Despite being a story about friendship at the heart of it, this Swedish horror is as cold, brutal, and disturbing as it is beautiful

‘The Wailing‘ 2016
The Wailing starts off with a trope we have seen many times before – a policeman, Jong-goo (Kwak Do-won), is investigating a series of mysterious deaths in his small village that appear to have been caused by the arrival of a stranger. It appears that the stranger had an infection that causes people to become violent, and there are even reports of people being spotted eating raw meat.

This is not what you’re thinking though, The Wailing is no typical movie about zombie-like killers that you can predict right from the beginning. As the film escalates, and the bodies pile up, the horror seeps its way closer to Jong-goo and the dread is palpable. By the time the catastrophic final act hits, it’s hard to think of a better foreign horror film this decade.

‘Speak No Evil’ 2022
This Danish thriller from Christian Tafdrup follows a family of three – Bjorn (Morten Burian), Louise (Sisdel Siem Koch), and their young daughter Agnes (Liva Forsberg) – as they vacation in Tuscany. There, they meet another family of three – Patrick (Fedja van Huet), Karin (Karina Smulders), and their young son Abel (Marius Damslev) – and immediately hit it off. When Patrick invites Bjorn and his family to go and stay with them in their remote house in the Netherlands a few weeks later, what could possibly go wrong?

Shudder exclusive Speak No Evil had the Twitter-verse abuzz following its release in September, with viewers calling it disturbing, heart-breaking, and outright enraging. It is a perfect exploration of how, as civilized humans, we are trained to excuse particular behavior out of politeness and write it off as a difference of cultures. But how far is too far? And when does calling out your host go from being simply awkward to potentially lifesaving?

‘Parasite’ (2019)
The Oscar-winning Parasite follows two families, the Kims and the Parks. The Kim family are in low-paying jobs and living in a basement apartment, whilst the Park family is extremely wealthy and lives in a beautiful modern home. In a bid to earn more money, the Kim family scheme to each get a job working for the Parks – father Ki-taek (Song Kang-ho) as a chauffeur, mother Chung-sook (Jang Hye-jin) as the housekeeper, daughter Ki-jung (Park So-dam) as an art teacher for the Park’s young son, and son Ki-woo (Choi Woo-sik) as an English tutor for their daughter.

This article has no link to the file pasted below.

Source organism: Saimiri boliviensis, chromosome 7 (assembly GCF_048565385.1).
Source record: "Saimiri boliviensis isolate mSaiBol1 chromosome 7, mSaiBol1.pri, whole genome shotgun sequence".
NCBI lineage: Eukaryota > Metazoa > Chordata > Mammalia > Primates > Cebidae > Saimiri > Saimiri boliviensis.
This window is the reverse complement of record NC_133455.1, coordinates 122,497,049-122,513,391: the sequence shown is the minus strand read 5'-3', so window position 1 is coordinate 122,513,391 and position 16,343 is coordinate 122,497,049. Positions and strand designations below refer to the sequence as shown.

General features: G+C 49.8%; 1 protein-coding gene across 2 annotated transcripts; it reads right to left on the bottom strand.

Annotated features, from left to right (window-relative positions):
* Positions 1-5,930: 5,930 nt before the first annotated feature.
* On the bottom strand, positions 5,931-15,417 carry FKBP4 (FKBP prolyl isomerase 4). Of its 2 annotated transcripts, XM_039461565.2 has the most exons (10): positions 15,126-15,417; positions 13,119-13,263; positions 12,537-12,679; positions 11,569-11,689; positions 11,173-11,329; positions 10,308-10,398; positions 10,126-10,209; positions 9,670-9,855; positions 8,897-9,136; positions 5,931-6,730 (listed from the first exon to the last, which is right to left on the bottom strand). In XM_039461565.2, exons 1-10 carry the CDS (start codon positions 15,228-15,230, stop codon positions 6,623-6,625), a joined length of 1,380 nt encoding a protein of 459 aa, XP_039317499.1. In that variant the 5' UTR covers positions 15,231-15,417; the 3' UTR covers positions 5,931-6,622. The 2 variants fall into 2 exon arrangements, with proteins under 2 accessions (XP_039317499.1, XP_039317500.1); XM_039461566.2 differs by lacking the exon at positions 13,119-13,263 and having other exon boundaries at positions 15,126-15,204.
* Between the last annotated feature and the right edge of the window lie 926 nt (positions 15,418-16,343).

What seems like a dream come true though soon becomes a living nightmare of darkly hilarious circumstances. When the Parks go on holiday, the Kims enjoy the luxuries of their home, treating it as their own. When the Parks return unexpectedly, the Kims must hide, but in doing so they stumble across a dark hidden secret.

Baskin’ (2015)
When five police officers respond to an urgent call in a local village, they find themselves inadvertently thrown into the closest situation to hell on earth. Despite being warned not to, they enter an abandoned building to find catatonic victims submitting themselves to extreme violence, as well as all manner of horrific visions. Soon, they are fighting for their lives and their sanity.

Turkey may not be the place that most people think of when they think of foreign horror, but Baskin is a truly surreal exception to the rule.

‘Irreversible’ (2002)
Shot in reverse order, Gaspar Noé’s Irreversible follows a plot for revenge by friends Marcus (Vincent Cassel) and Pierre (Albert Dupontel) for the brutal assault and murder of the woman they love – Alex (Monica Bellucci). The film opens with the two of them entering a nightclub and viciously attacking the man they believe to be responsible. However, as the film plays out, heart-breaking truths are revealed.

A second entry in our list from the New French Extremity movement, Irreversible is a one-of-a-kind film that is beautifully written and visually stunning, despite its disturbing content.